Cookies on this website

We use cookies to ensure that we give you the best experience on our website. If you click 'Accept all cookies' we'll assume that you are happy to receive all cookies and you won't see this message again. If you click 'Reject all non-essential cookies' only necessary cookies providing core functionality such as security, network management, and accessibility will be enabled. Click 'Find out more' for information on how to change your cookie settings.

BACKGROUND: Agitation occurs in up to 70% of demented patients. Haloperidol has been used for decades to control agitation in dementia, but its effectiveness remains unclear. Previous meta-analyses examined only English language publications or compared haloperidol with other drugs rather than with placebo. To study the effectiveness of haloperidol a more widely based review was performed. OBJECTIVES: To determine whether evidence supported the use of haloperidol in agitated dementia. SEARCH STRATEGY: The CDCIG Specialized Register which contains references from medical databases (MEDLINE, EMBASE, PsycInfo and CINAHL) as well as from many trials databases was searched on 26 July 2000 to identify reports of randomised controlled trials on haloperidol treatment of agitation in dementia. SELECTION CRITERIA: Randomized, placebo-controlled trials, with concealed allocation, where subjects' dementia and agitation were assessed. DATA COLLECTION AND ANALYSIS: 1. Two reviewers extracted data from included trials 2. Data were pooled where possible, and analysed using appropriate statistical methods 3. Odds ratios of average differences were calculated 4. Only 'intention to treat' data were included 5. Analysis included haloperidol treated patients, compared with placebo MAIN RESULTS: The five included trials led to the following results: 1. There was no significant improvement in agitation among haloperidol treated patients, compared with controls. 2. Aggression decreased among patients with agitated dementia treated with haloperidol; other aspects of agitation were not affected significantly in treated patients, compared with controls. 3. Although two studies showed increased dropouts due to adverse effects among haloperidol patients, there was no significant difference in dropout rates, comparing all haloperidol treated patients with controls. 4. The data were insufficient to examine response to treatment in relation to length of treatment, degree of dementia, age or sex of patients, and cause of dementia. REVIEWER'S CONCLUSIONS: 1. Evidence suggests that haloperidol was useful in the control of aggression, but was associated with increased side effects; there was no evidence to support the routine use of this drug for other manifestations of agitated dementia. 3. Similar dropout rates among haloperidol and placebo treated patients suggested that poorly controlled symptoms, or other factors, may be important in causing treatment discontinuation. 4. Variations in degree of dementia, dosage and length of haloperidol treatment, and in ways of assessing response to treatment suggested caution in the interpretation of reported effects of haloperidol in the management of agitated dementia. 4. The present study confirmed that haloperidol should not be used routinely to treat patients with agitated dementia. Treatment of agitated dementia with haloperidol should be individualized and patients should be monitored for side effects of therapy.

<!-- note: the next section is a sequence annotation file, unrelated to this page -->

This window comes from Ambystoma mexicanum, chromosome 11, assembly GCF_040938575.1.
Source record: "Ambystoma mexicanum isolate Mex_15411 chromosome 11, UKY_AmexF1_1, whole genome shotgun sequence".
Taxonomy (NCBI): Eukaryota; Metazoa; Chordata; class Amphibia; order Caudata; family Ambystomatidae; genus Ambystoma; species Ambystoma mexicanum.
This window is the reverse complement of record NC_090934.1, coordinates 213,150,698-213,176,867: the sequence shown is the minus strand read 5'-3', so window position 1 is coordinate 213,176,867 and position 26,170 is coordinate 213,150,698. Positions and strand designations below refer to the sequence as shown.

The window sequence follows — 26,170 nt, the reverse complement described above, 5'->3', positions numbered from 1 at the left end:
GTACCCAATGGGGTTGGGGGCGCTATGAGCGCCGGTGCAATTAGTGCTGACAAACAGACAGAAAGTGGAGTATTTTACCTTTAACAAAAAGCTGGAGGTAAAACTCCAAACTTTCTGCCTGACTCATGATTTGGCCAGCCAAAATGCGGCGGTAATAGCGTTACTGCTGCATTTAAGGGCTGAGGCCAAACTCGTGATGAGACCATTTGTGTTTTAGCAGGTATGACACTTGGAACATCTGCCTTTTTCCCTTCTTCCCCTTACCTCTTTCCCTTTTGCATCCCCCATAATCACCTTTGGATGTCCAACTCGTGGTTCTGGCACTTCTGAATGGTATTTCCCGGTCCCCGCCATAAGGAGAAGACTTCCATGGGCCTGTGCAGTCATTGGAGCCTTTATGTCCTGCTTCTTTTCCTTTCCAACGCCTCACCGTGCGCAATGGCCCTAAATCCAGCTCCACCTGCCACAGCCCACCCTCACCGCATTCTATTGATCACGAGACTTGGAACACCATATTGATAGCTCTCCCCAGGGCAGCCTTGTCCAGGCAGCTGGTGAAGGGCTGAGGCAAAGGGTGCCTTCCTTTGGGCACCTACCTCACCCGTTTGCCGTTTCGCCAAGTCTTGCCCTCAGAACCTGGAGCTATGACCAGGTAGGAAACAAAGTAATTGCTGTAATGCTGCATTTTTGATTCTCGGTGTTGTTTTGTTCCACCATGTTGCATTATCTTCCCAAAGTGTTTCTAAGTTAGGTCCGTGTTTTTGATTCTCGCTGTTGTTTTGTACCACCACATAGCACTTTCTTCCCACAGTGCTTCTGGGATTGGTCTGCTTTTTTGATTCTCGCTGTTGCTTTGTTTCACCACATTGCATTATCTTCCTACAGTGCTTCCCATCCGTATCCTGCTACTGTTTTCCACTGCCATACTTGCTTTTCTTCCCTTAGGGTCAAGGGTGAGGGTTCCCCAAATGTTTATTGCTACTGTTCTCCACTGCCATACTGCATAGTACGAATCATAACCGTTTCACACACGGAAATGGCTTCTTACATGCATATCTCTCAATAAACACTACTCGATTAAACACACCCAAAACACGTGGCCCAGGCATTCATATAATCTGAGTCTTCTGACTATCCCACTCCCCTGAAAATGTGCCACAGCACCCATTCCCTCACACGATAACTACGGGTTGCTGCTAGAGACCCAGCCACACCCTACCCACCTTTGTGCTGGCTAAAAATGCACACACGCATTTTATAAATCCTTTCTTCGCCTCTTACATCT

Original publication




Journal article


Cochrane database syst rev

Publication Date



Aggression, Anti-Dyskinesia Agents, Dementia, Haloperidol, Humans, Psychomotor Agitation, Randomized Controlled Trials as Topic